Deciding to scatter the deceased’s ashes is an important decision and there are many factors to consider.

Scattering is an irreversible process and some families may regret (at a later date), having scattered all of their loved one’s ashes at the same time.

Consider if you want to have a ‘once only’ scattering, or do you want to keep some ashes to scatter on anniversaries or special occasions.  It could be that you are planning to move to a new location and would like to scatter some ashes nearby.  You might want to keep some ashes for other family members or friends, or to be placed in an urn or memorial jewellery to keep close to you at all times.

The emotional value of establishing a permanent place to visit is worthy of consideration.  Memorialisation is a tribute to the deceased, and also a service to the living.  The gesture of visiting a site and seeing the deceased’s name can provide comfort.  Memorialisation is not just for family and friends, but for everyone whose lives were touched by the deceased. It is also for the generations that follow who will want to connect with their heritage.  Without memorialisation, all traces of the deceased are lost forever.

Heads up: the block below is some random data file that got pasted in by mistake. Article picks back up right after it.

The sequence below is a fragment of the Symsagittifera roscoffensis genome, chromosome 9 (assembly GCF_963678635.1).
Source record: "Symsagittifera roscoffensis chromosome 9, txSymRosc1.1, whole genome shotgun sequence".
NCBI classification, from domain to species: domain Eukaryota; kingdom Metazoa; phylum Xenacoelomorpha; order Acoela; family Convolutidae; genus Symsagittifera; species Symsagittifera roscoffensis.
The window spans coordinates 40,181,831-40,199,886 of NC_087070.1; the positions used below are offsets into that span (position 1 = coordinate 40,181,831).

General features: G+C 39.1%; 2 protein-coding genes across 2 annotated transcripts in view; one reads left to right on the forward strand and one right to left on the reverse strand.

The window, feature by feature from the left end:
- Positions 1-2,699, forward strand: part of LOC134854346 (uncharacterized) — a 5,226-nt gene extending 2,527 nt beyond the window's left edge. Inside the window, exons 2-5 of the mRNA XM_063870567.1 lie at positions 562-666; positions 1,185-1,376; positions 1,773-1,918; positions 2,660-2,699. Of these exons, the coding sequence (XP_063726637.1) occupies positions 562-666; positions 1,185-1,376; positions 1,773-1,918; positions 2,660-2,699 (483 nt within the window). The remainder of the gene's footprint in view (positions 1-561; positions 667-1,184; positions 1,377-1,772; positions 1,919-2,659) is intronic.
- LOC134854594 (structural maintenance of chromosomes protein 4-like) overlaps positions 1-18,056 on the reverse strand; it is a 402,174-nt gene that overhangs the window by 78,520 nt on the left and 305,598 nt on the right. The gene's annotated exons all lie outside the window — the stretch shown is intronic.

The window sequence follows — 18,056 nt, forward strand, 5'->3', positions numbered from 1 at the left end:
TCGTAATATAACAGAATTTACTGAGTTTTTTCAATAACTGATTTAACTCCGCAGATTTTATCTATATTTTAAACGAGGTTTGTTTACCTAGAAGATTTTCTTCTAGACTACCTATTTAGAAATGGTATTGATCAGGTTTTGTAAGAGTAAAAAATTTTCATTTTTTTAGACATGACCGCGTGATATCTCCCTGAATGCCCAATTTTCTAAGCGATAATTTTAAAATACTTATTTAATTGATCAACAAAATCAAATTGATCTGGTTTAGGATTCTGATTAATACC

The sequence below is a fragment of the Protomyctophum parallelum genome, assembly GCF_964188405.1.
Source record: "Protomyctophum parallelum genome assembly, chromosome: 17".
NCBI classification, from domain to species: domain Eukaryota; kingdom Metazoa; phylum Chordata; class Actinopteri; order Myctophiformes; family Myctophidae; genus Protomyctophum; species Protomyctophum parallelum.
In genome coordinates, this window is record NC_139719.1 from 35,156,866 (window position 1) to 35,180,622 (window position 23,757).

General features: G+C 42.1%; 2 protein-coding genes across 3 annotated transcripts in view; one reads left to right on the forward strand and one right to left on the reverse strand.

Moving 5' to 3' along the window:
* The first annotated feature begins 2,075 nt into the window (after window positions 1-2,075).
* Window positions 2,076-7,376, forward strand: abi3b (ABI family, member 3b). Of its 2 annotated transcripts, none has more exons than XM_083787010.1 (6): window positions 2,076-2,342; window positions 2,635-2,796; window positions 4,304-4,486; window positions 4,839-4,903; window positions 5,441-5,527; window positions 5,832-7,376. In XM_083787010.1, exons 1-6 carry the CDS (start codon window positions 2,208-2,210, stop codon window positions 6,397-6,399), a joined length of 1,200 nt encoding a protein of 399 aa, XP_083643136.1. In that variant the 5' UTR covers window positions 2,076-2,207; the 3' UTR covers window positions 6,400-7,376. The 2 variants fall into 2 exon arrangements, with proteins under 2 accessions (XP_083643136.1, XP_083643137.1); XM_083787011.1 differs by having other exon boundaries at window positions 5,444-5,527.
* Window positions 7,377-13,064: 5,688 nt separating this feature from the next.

If your answer to any of these questions is “I’m not sure” or “possibly”, don’t release all the ashes initially. 

There are a number of options as to where and how the ashes may be scattered.

Private Land – It is important to get permission from either the owners of private land or the governing body of parks, reserves, waterways and marine, or from a local council for parks, beaches and playing fields.  The scattering of ashes may contravene the provisions of your State or Territory’s environment protection laws.   Some councils and other government authorities will set a time and place when these activities can be undertaken and can impose other conditions.  Regulations usually state that the container which carried the ashes must be disposed of separately, and preferably in a waste receptacle.

Disposal of ashes without consent from appropriate authorities may result in legal proceedings to be initiated against the person disposing of the ashes.

Moving Home and Future Development – It is important to carefully choose the place where you scatter the ashes with regard to any future development.  For example undeveloped land may be developed and access restricted, or simply become an unsuitable place to visit to remember the deceased.  Consider what your feelings might be if you decide to scatter the ashes on your own property, and then decide to move sometime in the future.